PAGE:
Areas of Uncertainty
Few of the many possible associations between specific vitamins and specific diseases have been examined in randomized clinical trials. The evidence that folic acid reduces the risk of coronary disease and of colon cancer is strong, although not definitive. Even in instances in which a benefit has been proved, as in the case of the reduction in the incidence of neural-tube defects by folic acid supplementation, the optimal dose is uncertain. Requirements for nutrients may be influenced by genetic variations, and this is a focus of ongoing research.
Guidelines from some professional societies or governmental panels recommend attempting to obtain vitamins and minerals from food sources rather than from supplements. The American Dietetic Association and the U.S. Dietary Guidelines also note that some people may need vitamin or mineral supplements in addition to a good diet to ensure that their nutritional needs are met. The U.S. Preventive Services Task Force emphasizes the need for folic acid supplements for women planning a pregnancy, and the Centers for Disease Control and Prevention recommend supplemental folic acid for premenopausal women who could potentially become pregnant. The Food and Nutrition Board of the Institute of Medicine notes that there has been no resolution of the question regarding the effect of antioxidant vitamins on the risk of chronic disease.
Conclusions and Recommendations
Given the greater likelihood of benefit than harm, and considering the low cost, we conclude that a daily multivitamin that does not exceed the RDA of its component vitamins makes sense for most adults, including the woman in the case vignette. Substantial data suggest that higher intakes of folic acid, vitamin B6, vitamin B12, and vitamin D will benefit many people, and a multivitamin will ensure an adequate intake of other vitamins for which the evidence of benefit is indirect. A multivitamin is especially important for women who might become pregnant; for persons who regularly consume one or two alcoholic drinks per day; for the elderly, who tend to absorb vitamin B12 poorly and are often deficient in vitamin D; for vegans, who require supplemental vitamin B12; and for poor urban residents, who may be unable to afford adequate intakes of fruit and vegetables.
Many multivitamins also include essential minerals, although the doses of some of these minerals, such as calcium, are well below the RDA. Although we have not discussed minerals here, there is less evidence supporting the existence of a benefit for mineral supplements, with the exception of the additional iron required by some premenopausal women.
Although one could measure blood levels to identify those who would benefit most from multivitamins, this would be much more expensive than simply recommending that all adults take a supplement (at a typical cost of $20 to $40 per year). Education regarding nutrition is vitally important, but it has been far less effective than supplementation or the fortification of food in raising blood folic acid levels. However, a vitamin pill is no substitute for a healthful lifestyle or diet, because foods contain additional important components, such as fiber and essential fatty acids. In particular, a vitamin supplement cannot begin to compensate for the massive risks associated with smoking, obesity, or inactivity. The cost of a multivitamin supplement is so low — similar to that of about a quarter of a serving of fruit or vegetables — that it is unlikely to displace healthful foods in most persons' budgets.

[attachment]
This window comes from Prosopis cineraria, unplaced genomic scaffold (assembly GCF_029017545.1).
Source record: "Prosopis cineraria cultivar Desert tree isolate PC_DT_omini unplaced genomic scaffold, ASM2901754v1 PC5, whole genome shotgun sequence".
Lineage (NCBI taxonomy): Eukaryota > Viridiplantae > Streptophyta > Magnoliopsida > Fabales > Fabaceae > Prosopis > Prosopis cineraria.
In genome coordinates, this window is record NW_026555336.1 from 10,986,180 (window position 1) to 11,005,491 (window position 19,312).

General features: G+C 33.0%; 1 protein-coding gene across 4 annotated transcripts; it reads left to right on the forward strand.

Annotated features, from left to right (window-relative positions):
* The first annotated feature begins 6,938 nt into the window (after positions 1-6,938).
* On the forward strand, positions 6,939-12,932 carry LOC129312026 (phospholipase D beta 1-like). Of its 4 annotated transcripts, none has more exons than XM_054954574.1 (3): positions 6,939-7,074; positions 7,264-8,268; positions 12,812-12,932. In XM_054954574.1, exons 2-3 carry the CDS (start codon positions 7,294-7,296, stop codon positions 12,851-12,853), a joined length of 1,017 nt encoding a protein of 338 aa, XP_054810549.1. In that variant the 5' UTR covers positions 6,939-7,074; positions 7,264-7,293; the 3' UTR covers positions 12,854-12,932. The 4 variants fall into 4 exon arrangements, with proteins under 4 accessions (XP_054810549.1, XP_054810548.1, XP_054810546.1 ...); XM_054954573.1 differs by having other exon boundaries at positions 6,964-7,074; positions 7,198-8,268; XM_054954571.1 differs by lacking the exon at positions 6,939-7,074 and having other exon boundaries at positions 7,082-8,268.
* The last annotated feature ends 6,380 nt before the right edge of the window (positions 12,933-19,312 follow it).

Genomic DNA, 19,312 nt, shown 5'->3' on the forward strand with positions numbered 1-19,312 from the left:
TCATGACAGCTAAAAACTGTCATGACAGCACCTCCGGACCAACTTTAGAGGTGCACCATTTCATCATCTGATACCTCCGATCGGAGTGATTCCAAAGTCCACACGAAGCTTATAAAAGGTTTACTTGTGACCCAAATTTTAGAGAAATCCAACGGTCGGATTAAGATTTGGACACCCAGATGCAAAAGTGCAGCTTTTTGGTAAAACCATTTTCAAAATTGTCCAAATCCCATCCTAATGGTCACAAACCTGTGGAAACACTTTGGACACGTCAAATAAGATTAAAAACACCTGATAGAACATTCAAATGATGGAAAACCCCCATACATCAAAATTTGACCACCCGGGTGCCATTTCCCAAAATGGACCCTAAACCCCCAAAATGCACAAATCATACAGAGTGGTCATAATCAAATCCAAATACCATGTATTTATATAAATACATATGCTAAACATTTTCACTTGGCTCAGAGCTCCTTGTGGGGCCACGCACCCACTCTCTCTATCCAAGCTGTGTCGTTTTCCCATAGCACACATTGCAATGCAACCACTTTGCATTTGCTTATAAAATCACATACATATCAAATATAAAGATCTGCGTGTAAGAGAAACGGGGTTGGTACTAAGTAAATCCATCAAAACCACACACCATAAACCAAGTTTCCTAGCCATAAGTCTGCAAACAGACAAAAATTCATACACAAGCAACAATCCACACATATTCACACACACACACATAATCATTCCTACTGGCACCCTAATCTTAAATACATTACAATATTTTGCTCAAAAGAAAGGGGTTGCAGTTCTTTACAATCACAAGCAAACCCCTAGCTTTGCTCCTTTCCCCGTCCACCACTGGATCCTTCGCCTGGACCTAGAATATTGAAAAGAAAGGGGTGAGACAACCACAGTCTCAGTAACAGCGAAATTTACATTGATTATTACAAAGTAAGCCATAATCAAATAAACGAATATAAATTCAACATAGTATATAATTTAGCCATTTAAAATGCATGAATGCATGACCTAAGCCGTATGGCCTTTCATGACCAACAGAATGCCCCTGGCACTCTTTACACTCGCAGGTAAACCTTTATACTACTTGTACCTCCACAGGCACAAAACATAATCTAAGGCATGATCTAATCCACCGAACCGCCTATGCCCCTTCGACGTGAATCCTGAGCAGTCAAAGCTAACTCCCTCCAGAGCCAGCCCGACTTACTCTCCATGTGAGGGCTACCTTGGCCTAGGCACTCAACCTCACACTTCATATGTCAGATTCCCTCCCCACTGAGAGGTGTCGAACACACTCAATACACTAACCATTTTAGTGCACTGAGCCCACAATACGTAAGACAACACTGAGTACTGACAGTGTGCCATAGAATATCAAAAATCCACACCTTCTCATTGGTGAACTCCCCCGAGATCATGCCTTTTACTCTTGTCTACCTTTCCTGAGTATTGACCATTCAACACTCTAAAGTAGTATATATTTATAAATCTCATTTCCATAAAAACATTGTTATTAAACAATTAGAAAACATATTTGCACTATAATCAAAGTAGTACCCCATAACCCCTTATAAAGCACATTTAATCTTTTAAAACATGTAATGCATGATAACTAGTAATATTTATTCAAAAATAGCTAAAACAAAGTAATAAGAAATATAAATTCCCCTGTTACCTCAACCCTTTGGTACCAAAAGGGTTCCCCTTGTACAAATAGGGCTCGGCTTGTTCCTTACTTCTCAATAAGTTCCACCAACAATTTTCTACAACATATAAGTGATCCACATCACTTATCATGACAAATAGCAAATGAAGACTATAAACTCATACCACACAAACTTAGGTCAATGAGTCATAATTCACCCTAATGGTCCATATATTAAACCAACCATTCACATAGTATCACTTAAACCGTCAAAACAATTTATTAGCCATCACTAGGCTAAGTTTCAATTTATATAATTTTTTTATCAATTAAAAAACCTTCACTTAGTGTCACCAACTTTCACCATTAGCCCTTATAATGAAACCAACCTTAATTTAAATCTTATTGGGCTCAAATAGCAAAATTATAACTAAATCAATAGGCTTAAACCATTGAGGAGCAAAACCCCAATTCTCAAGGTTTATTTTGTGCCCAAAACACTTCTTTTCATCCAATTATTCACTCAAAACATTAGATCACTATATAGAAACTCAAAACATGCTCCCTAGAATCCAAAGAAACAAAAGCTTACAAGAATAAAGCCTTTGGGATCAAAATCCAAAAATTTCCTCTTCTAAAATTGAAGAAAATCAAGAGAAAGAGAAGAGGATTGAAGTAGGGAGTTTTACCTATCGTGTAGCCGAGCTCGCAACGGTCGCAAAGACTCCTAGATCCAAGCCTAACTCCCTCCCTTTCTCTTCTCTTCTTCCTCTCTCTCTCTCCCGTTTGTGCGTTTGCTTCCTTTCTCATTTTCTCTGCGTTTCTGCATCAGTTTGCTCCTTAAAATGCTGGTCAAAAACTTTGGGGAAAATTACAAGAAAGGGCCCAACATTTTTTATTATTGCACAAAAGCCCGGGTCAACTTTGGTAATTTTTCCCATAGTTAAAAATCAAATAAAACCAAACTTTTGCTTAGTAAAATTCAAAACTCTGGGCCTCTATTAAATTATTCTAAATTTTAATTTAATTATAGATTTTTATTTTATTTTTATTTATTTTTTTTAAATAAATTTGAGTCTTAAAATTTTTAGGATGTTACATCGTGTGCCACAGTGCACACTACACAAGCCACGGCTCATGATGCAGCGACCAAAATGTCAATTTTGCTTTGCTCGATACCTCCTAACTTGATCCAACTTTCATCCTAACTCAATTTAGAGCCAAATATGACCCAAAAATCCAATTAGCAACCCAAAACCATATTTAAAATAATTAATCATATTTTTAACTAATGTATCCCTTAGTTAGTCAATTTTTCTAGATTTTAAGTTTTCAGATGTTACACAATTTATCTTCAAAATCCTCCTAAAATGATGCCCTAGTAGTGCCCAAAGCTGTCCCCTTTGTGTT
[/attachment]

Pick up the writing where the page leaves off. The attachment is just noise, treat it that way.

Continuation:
We also believe that vitamin E supplements are reasonable for most middle-aged and older Americans who are at increased risk for coronary disease. Evidence is still accruing, but even assuming a low probability that vitamin E will eventually be proved efficacious (and we view the probability as fairly high), the likelihood of a benefit would still outweigh the very low probability of harm. We would offer a vitamin E supplement in a dose of 400 IU as an option to the patient in the case vignette, with the suggestion that we review this practice annually as more information becomes available. Finally, although we do not recommend additional vitamin supplements at present, the relevant evidence remains far from complete.
From the Departments of Nutrition and Epidemiology, Harvard School of Public Health, and the Channing Laboratory, Department of Medicine, Harvard Medical School and Brigham and Women's Hospital — all in Boston.
Address reprint requests to Dr. Willett at the Department of Nutrition, Harvard School of Public Health, 655 Huntington Ave., Boston, MA 02115.